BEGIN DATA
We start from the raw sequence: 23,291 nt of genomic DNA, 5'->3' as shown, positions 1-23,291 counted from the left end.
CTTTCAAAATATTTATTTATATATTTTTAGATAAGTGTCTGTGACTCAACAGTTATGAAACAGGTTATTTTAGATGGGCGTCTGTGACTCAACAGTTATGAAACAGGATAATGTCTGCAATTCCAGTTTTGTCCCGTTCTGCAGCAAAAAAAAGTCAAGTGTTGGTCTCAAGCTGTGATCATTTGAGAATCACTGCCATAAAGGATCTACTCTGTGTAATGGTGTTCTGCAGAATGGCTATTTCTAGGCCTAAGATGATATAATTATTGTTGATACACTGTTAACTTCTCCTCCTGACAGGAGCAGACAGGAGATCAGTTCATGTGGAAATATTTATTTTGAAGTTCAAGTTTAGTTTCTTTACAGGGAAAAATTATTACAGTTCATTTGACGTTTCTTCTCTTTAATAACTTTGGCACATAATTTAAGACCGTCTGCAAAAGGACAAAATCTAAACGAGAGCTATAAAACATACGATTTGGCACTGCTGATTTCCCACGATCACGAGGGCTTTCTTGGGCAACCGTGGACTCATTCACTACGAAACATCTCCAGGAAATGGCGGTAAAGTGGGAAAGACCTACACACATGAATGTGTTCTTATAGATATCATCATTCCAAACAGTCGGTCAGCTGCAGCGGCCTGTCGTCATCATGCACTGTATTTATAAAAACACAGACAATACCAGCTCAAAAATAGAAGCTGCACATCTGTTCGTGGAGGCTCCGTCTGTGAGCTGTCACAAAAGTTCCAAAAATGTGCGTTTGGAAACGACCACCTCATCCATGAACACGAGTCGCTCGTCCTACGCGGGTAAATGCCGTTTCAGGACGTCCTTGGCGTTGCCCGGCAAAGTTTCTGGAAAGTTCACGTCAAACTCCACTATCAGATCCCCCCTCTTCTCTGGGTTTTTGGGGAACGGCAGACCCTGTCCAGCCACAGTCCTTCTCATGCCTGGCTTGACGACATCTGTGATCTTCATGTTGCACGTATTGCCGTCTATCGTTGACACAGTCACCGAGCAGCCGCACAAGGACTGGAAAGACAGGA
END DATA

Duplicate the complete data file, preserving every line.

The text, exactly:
We start from the raw sequence: 23,291 nt of genomic DNA, 5'->3' as shown, positions 1-23,291 counted from the left end.
CTTTCAAAATATTTATTTATATATTTTTAGATAAGTGTCTGTGACTCAACAGTTATGAAACAGGTTATTTTAGATGGGCGTCTGTGACTCAACAGTTATGAAACAGGATAATGTCTGCAATTCCAGTTTTGTCCCGTTCTGCAGCAAAAAAAAGTCAAGTGTTGGTCTCAAGCTGTGATCATTTGAGAATCACTGCCATAAAGGATCTACTCTGTGTAATGGTGTTCTGCAGAATGGCTATTTCTAGGCCTAAGATGATATAATTATTGTTGATACACTGTTAACTTCTCCTCCTGACAGGAGCAGACAGGAGATCAGTTCATGTGGAAATATTTATTTTGAAGTTCAAGTTTAGTTTCTTTACAGGGAAAAATTATTACAGTTCATTTGACGTTTCTTCTCTTTAATAACTTTGGCACATAATTTAAGACCGTCTGCAAAAGGACAAAATCTAAACGAGAGCTATAAAACATACGATTTGGCACTGCTGATTTCCCACGATCACGAGGGCTTTCTTGGGCAACCGTGGACTCATTCACTACGAAACATCTCCAGGAAATGGCGGTAAAGTGGGAAAGACCTACACACATGAATGTGTTCTTATAGATATCATCATTCCAAACAGTCGGTCAGCTGCAGCGGCCTGTCGTCATCATGCACTGTATTTATAAAAACACAGACAATACCAGCTCAAAAATAGAAGCTGCACATCTGTTCGTGGAGGCTCCGTCTGTGAGCTGTCACAAAAGTTCCAAAAATGTGCGTTTGGAAACGACCACCTCATCCATGAACACGAGTCGCTCGTCCTACGCGGGTAAATGCCGTTTCAGGACGTCCTTGGCGTTGCCCGGCAAAGTTTCTGGAAAGTTCACGTCAAACTCCACTATCAGATCCCCCCTCTTCTCTGGGTTTTTGGGGAACGGCAGACCCTGTCCAGCCACAGTCCTTCTCATGCCTGGCTTGACGACATCTGTGATCTTCATGTTGCACGTATTGCCGTCTATCGTTGACACAGTCACCGAGCAGCCGCACAAGGACTGGAAAGACAGGA